Health and Nutrition Articles

Ubiquinol: Your Natural Energy Provider

Providing Energy and Fighting Aging

Ubiquinol is the active form of CoQ10 (ubiquinone) and is required for mitochondrial synthesis (ATP). ATP is critical to your health. When you think ATP - think energy! It gets your cellular metabolism going and without it, your cells wouldn't be able to function, reproduce or repair themselves.

Your body converts the oxidized form ubiquinone and changes it to the reduced form, ubiquinol, to provide energy to your cells and fight aging.

It's named ubiquinol because it's ubiquitous (found everywhere in your body like your cells and tissue). While it acts much like a vitamin and can be synthesized in the membranes of your cells, ubiquinol is also one of the strongest antioxidants available.

Ubiquinol is a fat-soluble molecule which means it's stored in the liver and fatty tissue and it provides energy to every cell in the body. Beef and chicken are the primary dietary sources of CoQ10, but most diets do not provide enough CoQ10 and supplementation is recommended.

Your body naturally produces and metabolizes coenzyme Q10 (CoQ10) but as you age, many factors contribute to its decline. After age 30, it's best to take CoQ10 in the absorbable ubiquinol form.

Health Benefits of Ubiquinol:

  • Increased cellular energy
  • Cardiovascular and cognitive help
  • Blood pressure support
  • Oral health
  • Liver dysfunction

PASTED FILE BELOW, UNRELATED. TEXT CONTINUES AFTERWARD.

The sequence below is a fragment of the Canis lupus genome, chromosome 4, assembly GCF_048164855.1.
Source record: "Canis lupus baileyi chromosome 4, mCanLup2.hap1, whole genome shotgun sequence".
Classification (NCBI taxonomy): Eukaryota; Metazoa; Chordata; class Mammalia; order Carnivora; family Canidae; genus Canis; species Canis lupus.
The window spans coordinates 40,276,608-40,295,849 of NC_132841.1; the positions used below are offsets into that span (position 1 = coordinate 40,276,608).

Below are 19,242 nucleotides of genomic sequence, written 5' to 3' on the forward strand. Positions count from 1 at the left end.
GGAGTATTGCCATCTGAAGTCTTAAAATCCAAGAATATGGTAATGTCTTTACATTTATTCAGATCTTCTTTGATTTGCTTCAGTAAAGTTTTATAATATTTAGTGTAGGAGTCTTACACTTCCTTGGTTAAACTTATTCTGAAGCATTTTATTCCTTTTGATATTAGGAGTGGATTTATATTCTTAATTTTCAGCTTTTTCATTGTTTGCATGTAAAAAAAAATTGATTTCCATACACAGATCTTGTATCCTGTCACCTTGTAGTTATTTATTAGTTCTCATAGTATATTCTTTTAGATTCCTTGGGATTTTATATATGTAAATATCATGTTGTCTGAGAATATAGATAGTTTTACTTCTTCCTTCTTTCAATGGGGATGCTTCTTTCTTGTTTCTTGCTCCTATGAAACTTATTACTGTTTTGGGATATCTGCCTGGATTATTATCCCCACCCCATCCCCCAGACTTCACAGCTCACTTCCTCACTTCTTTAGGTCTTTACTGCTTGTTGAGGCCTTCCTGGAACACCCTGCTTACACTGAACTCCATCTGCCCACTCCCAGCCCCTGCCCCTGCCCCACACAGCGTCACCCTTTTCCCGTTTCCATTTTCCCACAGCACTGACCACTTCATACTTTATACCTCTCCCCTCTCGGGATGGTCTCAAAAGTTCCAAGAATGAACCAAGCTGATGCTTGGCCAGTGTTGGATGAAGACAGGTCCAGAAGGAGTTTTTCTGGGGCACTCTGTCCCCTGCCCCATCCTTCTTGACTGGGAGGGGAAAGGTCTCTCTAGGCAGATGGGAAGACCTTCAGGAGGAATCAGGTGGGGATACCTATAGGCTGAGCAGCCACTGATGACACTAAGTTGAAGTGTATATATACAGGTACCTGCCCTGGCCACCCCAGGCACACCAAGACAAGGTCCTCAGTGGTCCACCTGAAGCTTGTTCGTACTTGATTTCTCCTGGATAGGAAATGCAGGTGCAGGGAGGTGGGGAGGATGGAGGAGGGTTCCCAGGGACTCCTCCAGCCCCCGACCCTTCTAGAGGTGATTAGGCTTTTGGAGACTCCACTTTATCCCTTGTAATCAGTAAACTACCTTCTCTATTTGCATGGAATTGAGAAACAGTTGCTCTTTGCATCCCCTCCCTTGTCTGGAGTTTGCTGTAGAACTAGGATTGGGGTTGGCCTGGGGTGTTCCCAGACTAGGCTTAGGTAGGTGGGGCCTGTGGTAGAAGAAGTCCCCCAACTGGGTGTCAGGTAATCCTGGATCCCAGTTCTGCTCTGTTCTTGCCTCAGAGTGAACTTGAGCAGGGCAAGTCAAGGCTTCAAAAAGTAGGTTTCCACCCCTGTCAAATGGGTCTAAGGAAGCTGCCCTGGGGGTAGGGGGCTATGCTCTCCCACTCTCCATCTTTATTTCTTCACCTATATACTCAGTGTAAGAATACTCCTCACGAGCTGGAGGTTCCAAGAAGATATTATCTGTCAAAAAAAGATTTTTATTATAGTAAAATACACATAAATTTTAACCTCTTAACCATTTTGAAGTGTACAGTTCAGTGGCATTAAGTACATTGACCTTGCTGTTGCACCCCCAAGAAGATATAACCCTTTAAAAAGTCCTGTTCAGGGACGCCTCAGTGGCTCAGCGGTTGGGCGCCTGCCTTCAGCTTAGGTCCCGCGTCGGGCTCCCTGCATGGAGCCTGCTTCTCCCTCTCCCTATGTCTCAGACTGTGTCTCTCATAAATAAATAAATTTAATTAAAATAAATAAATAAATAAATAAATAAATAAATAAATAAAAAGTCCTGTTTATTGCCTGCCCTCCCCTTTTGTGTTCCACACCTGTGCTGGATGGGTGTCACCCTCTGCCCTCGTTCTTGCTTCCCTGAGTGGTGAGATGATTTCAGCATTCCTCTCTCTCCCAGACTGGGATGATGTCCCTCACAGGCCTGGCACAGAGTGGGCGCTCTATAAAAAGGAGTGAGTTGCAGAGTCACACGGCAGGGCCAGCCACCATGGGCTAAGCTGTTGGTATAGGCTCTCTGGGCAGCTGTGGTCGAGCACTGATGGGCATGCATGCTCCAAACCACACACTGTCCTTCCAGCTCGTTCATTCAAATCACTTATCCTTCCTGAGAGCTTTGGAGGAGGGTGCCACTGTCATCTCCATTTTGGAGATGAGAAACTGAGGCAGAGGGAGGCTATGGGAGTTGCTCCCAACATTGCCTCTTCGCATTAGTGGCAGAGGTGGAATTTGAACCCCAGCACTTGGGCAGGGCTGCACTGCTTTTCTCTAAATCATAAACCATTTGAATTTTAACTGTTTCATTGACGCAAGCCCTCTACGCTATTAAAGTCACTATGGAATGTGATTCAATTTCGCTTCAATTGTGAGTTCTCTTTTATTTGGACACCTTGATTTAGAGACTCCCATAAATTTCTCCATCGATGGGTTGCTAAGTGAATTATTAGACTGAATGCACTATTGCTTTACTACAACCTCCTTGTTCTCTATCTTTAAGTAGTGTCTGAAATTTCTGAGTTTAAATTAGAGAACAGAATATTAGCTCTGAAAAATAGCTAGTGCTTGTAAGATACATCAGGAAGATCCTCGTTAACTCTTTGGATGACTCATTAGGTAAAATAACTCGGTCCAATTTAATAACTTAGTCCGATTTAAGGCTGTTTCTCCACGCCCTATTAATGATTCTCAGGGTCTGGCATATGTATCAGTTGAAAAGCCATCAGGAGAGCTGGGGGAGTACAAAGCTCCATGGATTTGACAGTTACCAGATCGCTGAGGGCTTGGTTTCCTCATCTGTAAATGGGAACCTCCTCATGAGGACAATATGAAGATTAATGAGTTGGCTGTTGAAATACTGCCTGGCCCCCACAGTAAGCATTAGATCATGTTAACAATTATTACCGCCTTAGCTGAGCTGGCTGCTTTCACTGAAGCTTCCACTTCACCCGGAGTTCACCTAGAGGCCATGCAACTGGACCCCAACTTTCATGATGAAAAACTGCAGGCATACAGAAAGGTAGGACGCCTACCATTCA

• Renal disease
  • Neurological disease
  • Protection from free radicals
  • Promotes healthy blood circulation
  • Exercise recovery
  • Saliva production
  • Fibromyalgia
  • Supports healthy immune system
  • Age related macular degeneration
  • Stabilizing glucose levels in diabetics
  • Hinders dementia progression
  • Protects organs from chemotherapy toxicity
  • Male infertility

Medical Issues Linked to CoQ10 deficiency

There are many things that can contribute to a deficiency including a genetic condition, but the largest contributor to a CoQ10 deficiency is statin drugs. (See other drugs below that can interfere with coQ10 production.) Other causes may include poor diet, oxidative stress, sickness and disease, or increased metabolic demand. The end result is poor cellular energy and protection from free radicals.

CoQ10 deficiency may play a part in

  • Chronic fatigue
  • Heart conditions
  • Periodontal disease
  • Muscle weakness
  • Elevated cholesterol
  • Migraines
  • Age related macular degeneration
  • Muscle weakness
  • Elevated blood sugar levels
  • Shortness of breath
  • Vitamin deficiencies
  • Multiple Sclerosis
  • Muscular dystrophy
  • Male infertility

Drugs that hinder production of CoQ10:

  • Statins
  • Beta-blockers
  • Tricyclic Antidepressants
  • Blood pressure medications
  • Tolazamide for blood sugar control
  • Major tranquilizers

Drug interactions with CoQ10: Warfarin.

Quick Facts

  • Ubiquinol, or CoQ10, helps increase your cellular energy
  • It helps convert energy from carbohydrates and fats into ATP, your body's common energy 'currency'
  • It is a fat-soluble, vitamin-like substance found in every cell of your body -- it is ubiquitous
  • Ubiquinol is primarily viewed as a cardiovascular protective nutrient
  • It may help protect against neurodegenerative conditions, migraines and high blood pressure
  • It may also help stop your brain from aging
  • CoQ10 is a powerful antioxidant, helping block the damaging effects of free radicals
  • As you get older, your body produces considerable less ubiquinol
  • Seafood is one of best dietary sources of CoQ10
  • Organ meats, vegetable oil and nuts are other rich sources